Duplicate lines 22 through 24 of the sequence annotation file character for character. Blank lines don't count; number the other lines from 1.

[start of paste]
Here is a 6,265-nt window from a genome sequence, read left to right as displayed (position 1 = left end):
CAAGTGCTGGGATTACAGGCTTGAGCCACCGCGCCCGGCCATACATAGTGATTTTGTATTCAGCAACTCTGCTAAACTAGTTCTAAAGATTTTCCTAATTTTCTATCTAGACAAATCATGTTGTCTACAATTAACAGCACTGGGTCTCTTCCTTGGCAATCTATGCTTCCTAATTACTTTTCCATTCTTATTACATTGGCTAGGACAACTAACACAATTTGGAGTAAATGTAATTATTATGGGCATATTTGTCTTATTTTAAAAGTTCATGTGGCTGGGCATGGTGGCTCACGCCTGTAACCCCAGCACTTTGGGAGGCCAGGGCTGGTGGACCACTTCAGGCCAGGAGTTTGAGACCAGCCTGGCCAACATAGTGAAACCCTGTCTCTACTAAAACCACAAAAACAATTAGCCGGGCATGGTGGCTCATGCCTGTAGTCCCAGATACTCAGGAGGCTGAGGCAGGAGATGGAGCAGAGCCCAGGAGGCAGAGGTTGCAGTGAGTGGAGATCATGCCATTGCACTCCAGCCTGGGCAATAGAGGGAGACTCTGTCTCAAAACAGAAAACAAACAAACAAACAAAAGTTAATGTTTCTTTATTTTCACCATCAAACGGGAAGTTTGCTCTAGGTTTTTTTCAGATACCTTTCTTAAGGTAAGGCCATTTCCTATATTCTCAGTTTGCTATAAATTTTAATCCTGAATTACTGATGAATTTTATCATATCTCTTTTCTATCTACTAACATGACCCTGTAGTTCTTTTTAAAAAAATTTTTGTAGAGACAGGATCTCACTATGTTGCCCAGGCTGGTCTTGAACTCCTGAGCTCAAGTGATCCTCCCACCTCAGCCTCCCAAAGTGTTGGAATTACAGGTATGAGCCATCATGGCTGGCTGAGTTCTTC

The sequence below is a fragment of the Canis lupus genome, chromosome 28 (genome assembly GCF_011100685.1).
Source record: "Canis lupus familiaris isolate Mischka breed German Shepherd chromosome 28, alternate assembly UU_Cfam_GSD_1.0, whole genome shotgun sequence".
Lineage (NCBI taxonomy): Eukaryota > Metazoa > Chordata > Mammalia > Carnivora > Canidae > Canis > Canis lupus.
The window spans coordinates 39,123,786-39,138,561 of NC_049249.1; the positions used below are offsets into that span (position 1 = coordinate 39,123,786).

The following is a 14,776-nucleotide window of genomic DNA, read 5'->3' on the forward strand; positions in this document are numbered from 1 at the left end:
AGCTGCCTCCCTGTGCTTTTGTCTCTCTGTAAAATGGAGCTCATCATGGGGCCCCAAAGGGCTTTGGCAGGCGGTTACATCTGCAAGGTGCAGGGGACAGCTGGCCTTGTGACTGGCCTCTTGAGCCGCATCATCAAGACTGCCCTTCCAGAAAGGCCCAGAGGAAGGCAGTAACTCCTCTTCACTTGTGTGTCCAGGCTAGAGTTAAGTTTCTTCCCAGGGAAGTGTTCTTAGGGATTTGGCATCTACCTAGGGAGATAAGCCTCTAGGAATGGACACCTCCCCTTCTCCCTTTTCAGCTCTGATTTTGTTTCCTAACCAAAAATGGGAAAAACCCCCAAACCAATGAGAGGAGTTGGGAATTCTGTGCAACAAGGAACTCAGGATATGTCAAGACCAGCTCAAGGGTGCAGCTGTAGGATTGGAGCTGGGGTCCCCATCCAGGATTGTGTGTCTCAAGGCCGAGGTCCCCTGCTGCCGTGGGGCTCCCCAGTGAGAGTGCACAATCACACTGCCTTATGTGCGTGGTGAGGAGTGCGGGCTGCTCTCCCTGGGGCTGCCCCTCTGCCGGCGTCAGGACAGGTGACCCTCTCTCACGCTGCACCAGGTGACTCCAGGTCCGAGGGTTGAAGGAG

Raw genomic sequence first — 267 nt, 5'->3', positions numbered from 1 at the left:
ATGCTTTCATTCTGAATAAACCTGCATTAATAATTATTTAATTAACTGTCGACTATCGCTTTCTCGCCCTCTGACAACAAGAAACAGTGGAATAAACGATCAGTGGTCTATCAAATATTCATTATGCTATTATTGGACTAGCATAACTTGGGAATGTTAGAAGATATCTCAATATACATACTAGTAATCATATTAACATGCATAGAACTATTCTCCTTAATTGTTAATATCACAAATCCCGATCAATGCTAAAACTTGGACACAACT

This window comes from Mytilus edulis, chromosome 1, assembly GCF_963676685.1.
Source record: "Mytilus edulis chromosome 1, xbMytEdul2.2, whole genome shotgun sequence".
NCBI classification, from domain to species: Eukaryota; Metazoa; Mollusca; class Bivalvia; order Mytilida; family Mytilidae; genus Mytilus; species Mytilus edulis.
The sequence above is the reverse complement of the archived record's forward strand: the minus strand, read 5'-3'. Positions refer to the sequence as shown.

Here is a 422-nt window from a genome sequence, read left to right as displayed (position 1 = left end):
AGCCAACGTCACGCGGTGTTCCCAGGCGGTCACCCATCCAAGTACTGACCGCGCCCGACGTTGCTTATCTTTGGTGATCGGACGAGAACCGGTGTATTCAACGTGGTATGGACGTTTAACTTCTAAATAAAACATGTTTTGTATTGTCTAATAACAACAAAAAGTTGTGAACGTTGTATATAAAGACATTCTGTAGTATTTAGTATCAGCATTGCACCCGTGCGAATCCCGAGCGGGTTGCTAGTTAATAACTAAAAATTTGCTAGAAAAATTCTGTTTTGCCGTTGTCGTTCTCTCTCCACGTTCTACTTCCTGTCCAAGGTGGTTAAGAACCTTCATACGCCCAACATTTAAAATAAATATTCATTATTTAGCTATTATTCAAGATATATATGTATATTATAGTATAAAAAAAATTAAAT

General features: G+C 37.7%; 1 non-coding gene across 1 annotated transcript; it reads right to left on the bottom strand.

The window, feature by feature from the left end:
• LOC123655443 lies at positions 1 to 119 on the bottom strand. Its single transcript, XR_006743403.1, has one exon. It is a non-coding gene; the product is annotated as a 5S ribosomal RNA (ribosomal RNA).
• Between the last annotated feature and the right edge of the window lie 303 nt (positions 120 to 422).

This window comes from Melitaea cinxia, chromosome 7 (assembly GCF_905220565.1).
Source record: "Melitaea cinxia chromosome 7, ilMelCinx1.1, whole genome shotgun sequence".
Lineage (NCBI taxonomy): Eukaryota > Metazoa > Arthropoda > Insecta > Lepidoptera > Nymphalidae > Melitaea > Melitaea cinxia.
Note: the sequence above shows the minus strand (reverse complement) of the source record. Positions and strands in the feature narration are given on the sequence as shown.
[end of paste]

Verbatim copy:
Source record: "Melitaea cinxia chromosome 7, ilMelCinx1.1, whole genome shotgun sequence".
Lineage (NCBI taxonomy): Eukaryota > Metazoa > Arthropoda > Insecta > Lepidoptera > Nymphalidae > Melitaea > Melitaea cinxia.
Note: the sequence above shows the minus strand (reverse complement) of the source record. Positions and strands in the feature narration are given on the sequence as shown.